Devils River

You might be tempted to dismiss this waterway as the Pecos lite, but the Devils packs a bigger punch into less than one hundred miles.
Devils River
Devils River
Photograph by Kenny Braun

Section Baker’s Crossing, Texas Highway 163 to Blue Sage subdivision, near Del Rio
Difficulty Hard
Length and duration 23 miles, 2–3 days
Resources Gerald Bailey’s shuttle and guide service, Devils River Outfitters, 830-395-2266.
Camping at Devils River State Natural Area , 830-395-2133 (reservations required; 512-389-8900)
Guidebook The Devils River , by Louis F. Aulbach
Reward yourself Get a good night’s sleep at the low-key Who Cares B&B , in Del Rio.

Canoeing/Kayaking, Rapids, Overnight Camping

If the Devils River were a woman, Willie would have married her twice and we would be crying into our beer as he lamented her wicked ways. You might be tempted to dismiss it as the Pecos lite, but the Devils packs a bigger punch into less than one hundred miles. It’s another pool-and-drop river that runs through rugged terrain similar to the Pecos, but the thirty miles or so that separates these two makes for noticeable differences in topography and vegetation. The gray-blue water is more blue than gray (the remote, hostile environment has successfully safeguarded the pristine water quality), the rocky hills are a little greener, and the banks are lined with trees. Though the dam on the Rio Grande that created Amistad Reservoir backs up the flow in the Devils’ lower reaches, this is the one river in Texas that’s never been dammed itself, and every blade of grass and snatch of birdsong resonates with unfettered exuberance.

But boy, getting down the Devils is hard work. They call it a “wet” river, which means that you’ll be in and out of your boat as you pull it through endless shallows and down rapids, all the time hanging on to that webbing for dear life while yelling at your partner. (Think twice before taking your significant other. The Devils is a jealous river.) The rapids are fast and pugnacious and come up on you quickly, so expect to simultaneously try to find the best line of approach and the right channel through the dense canebrakes before you are swept into a rock wall. If you go the wrong way, you can be lost in the cane jungles for half an hour. (We’re having fun, right?) In addition, the landowners along the Devils have a reputation for antipathy to boaters, so the first safe and legal campsite is at the Devils River State Natural Area, fifteen miles from Baker’s Crossing, which makes for a long day’s paddling.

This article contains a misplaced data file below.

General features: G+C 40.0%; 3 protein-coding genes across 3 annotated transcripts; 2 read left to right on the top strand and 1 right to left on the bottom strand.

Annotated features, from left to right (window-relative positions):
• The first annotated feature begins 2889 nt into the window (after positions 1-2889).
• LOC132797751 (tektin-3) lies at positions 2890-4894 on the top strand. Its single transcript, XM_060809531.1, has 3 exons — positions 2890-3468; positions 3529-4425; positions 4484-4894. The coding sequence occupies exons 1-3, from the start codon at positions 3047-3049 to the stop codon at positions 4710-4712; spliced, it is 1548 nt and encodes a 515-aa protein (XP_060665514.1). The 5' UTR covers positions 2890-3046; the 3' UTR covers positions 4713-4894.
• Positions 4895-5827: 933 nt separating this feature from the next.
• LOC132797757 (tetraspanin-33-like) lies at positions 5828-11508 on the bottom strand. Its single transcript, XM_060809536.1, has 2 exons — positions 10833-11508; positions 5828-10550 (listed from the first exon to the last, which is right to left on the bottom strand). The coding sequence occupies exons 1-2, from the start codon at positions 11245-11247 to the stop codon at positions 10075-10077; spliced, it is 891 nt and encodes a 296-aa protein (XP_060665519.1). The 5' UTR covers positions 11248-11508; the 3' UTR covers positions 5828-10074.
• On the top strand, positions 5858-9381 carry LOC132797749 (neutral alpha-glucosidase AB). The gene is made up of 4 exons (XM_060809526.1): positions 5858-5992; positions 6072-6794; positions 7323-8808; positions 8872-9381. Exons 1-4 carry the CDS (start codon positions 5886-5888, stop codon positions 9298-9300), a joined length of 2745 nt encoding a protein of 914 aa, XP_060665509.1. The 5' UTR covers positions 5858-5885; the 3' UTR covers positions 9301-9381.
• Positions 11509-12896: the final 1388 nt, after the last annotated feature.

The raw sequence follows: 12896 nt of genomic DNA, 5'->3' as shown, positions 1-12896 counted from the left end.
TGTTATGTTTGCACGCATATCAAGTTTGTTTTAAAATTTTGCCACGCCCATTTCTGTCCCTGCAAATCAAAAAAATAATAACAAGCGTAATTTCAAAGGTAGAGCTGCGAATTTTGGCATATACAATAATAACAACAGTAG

Is it worth it? Yes, a hundred times yes, and the bonus is that you get to see the Devils’ great secret, the grand Dolan Falls, which is half a mile or so below the state park. Pay attention on your approach, as the drop is ten to fifteen feet into strong currents. Portage river right and lower your boat back into the water from the rocks. Before you leave, make sure you take your picture in front of the largest continuously flowing waterfall in Texas. Three miles later you’ll come to the last major hazard, Three-Tier Falls, which has a nasty blind entrance—stop and scout your line carefully. From there it’s only four miles to the take-out, which you’ll recognize by the rust-colored, gray-striped roof of shuttle operator Gerald Bailey’s house, one of several in this 1970’s-vintage subdivision. (If it’s not too windy, Bailey may also fly his large pirate flag.) The development is a surprising sight after a couple of days of seeing only five or six houses. As much as I would like to be able to afford a home here, I’m glad that the Nature Conservancy is working with local ranchers to protect the watershed, including nearly 150,000 acres in the Devils River basin. A river this beautiful needs proper care and attention.

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